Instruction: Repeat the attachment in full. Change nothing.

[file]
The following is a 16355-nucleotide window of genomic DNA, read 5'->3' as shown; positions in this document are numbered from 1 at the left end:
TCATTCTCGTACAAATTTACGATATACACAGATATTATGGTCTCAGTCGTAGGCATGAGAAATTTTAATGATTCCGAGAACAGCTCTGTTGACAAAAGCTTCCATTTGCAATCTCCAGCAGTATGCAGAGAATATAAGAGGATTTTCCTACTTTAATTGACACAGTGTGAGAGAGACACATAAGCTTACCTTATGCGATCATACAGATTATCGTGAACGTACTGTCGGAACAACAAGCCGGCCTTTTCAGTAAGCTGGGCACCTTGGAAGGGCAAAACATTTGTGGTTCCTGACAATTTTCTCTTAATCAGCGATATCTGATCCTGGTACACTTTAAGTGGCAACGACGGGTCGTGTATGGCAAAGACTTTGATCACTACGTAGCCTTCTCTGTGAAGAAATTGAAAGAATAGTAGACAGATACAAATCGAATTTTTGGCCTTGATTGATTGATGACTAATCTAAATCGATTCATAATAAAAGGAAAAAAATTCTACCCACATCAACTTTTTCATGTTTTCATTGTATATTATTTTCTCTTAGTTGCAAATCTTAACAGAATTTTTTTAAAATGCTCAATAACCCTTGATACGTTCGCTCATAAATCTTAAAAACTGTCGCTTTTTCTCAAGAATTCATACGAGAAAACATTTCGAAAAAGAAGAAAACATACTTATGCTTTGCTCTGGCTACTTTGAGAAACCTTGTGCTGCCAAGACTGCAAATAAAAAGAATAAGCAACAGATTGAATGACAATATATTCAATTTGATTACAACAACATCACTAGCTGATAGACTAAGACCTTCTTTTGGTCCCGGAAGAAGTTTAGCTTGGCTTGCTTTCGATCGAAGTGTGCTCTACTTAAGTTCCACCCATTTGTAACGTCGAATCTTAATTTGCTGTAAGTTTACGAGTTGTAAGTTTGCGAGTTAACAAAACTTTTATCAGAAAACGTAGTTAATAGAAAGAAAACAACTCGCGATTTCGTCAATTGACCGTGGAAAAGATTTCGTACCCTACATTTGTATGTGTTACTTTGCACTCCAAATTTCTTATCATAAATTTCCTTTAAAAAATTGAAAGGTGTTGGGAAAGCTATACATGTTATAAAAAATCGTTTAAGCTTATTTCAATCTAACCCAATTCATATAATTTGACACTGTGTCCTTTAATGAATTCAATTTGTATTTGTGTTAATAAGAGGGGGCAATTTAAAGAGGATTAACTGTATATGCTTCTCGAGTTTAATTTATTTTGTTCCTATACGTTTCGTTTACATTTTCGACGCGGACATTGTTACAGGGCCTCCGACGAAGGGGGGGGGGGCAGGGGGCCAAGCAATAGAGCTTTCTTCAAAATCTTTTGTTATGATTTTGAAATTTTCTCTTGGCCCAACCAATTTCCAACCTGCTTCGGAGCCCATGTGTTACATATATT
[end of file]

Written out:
The following is a 16355-nucleotide window of genomic DNA, read 5'->3' as shown; positions in this document are numbered from 1 at the left end:
TCATTCTCGTACAAATTTACGATATACACAGATATTATGGTCTCAGTCGTAGGCATGAGAAATTTTAATGATTCCGAGAACAGCTCTGTTGACAAAAGCTTCCATTTGCAATCTCCAGCAGTATGCAGAGAATATAAGAGGATTTTCCTACTTTAATTGACACAGTGTGAGAGAGACACATAAGCTTACCTTATGCGATCATACAGATTATCGTGAACGTACTGTCGGAACAACAAGCCGGCCTTTTCAGTAAGCTGGGCACCTTGGAAGGGCAAAACATTTGTGGTTCCTGACAATTTTCTCTTAATCAGCGATATCTGATCCTGGTACACTTTAAGTGGCAACGACGGGTCGTGTATGGCAAAGACTTTGATCACTACGTAGCCTTCTCTGTGAAGAAATTGAAAGAATAGTAGACAGATACAAATCGAATTTTTGGCCTTGATTGATTGATGACTAATCTAAATCGATTCATAATAAAAGGAAAAAAATTCTACCCACATCAACTTTTTCATGTTTTCATTGTATATTATTTTCTCTTAGTTGCAAATCTTAACAGAATTTTTTTAAAATGCTCAATAACCCTTGATACGTTCGCTCATAAATCTTAAAAACTGTCGCTTTTTCTCAAGAATTCATACGAGAAAACATTTCGAAAAAGAAGAAAACATACTTATGCTTTGCTCTGGCTACTTTGAGAAACCTTGTGCTGCCAAGACTGCAAATAAAAAGAATAAGCAACAGATTGAATGACAATATATTCAATTTGATTACAACAACATCACTAGCTGATAGACTAAGACCTTCTTTTGGTCCCGGAAGAAGTTTAGCTTGGCTTGCTTTCGATCGAAGTGTGCTCTACTTAAGTTCCACCCATTTGTAACGTCGAATCTTAATTTGCTGTAAGTTTACGAGTTGTAAGTTTGCGAGTTAACAAAACTTTTATCAGAAAACGTAGTTAATAGAAAGAAAACAACTCGCGATTTCGTCAATTGACCGTGGAAAAGATTTCGTACCCTACATTTGTATGTGTTACTTTGCACTCCAAATTTCTTATCATAAATTTCCTTTAAAAAATTGAAAGGTGTTGGGAAAGCTATACATGTTATAAAAAATCGTTTAAGCTTATTTCAATCTAACCCAATTCATATAATTTGACACTGTGTCCTTTAATGAATTCAATTTGTATTTGTGTTAATAAGAGGGGGCAATTTAAAGAGGATTAACTGTATATGCTTCTCGAGTTTAATTTATTTTGTTCCTATACGTTTCGTTTACATTTTCGACGCGGACATTGTTACAGGGCCTCCGACGAAGGGGGGGGGGGCAGGGGGCCAAGCAATAGAGCTTTCTTCAAAATCTTTTGTTATGATTTTGAAATTTTCTCTTGGCCCAACCAATTTCCAACCTGCTTCGGAGCCCATGTGTTACATATATT